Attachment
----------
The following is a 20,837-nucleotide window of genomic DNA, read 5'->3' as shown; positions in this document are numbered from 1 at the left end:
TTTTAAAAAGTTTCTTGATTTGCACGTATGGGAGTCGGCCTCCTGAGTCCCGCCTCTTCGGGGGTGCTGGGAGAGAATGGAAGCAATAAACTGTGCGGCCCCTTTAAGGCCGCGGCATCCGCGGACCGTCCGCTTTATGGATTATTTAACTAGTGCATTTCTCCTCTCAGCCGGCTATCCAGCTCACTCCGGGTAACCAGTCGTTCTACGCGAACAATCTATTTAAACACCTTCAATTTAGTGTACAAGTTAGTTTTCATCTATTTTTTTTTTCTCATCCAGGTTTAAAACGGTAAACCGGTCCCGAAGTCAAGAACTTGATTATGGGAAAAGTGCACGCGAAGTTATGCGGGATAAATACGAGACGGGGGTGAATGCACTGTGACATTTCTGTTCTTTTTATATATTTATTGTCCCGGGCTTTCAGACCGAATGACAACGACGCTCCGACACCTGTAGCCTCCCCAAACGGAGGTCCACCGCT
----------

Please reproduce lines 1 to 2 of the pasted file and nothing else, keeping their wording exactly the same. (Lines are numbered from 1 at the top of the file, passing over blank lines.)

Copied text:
The following is a 20,837-nucleotide window of genomic DNA, read 5'->3' as shown; positions in this document are numbered from 1 at the left end:
TTTTAAAAAGTTTCTTGATTTGCACGTATGGGAGTCGGCCTCCTGAGTCCCGCCTCTTCGGGGGTGCTGGGAGAGAATGGAAGCAATAAACTGTGCGGCCCCTTTAAGGCCGCGGCATCCGCGGACCGTCCGCTTTATGGATTATTTAACTAGTGCATTTCTCCTCTCAGCCGGCTATCCAGCTCACTCCGGGTAACCAGTCGTTCTACGCGAACAATCTATTTAAACACCTTCAATTTAGTGTACAAGTTAGTTTTCATCTATTTTTTTTTTCTCATCCAGGTTTAAAACGGTAAACCGGTCCCGAAGTCAAGAACTTGATTATGGGAAAAGTGCACGCGAAGTTATGCGGGATAAATACGAGACGGGGGTGAATGCACTGTGACATTTCTGTTCTTTTTATATATTTATTGTCCCGGGCTTTCAGACCGAATGACAACGACGCTCCGACACCTGTAGCCTCCCCAAACGGAGGTCCACCGCT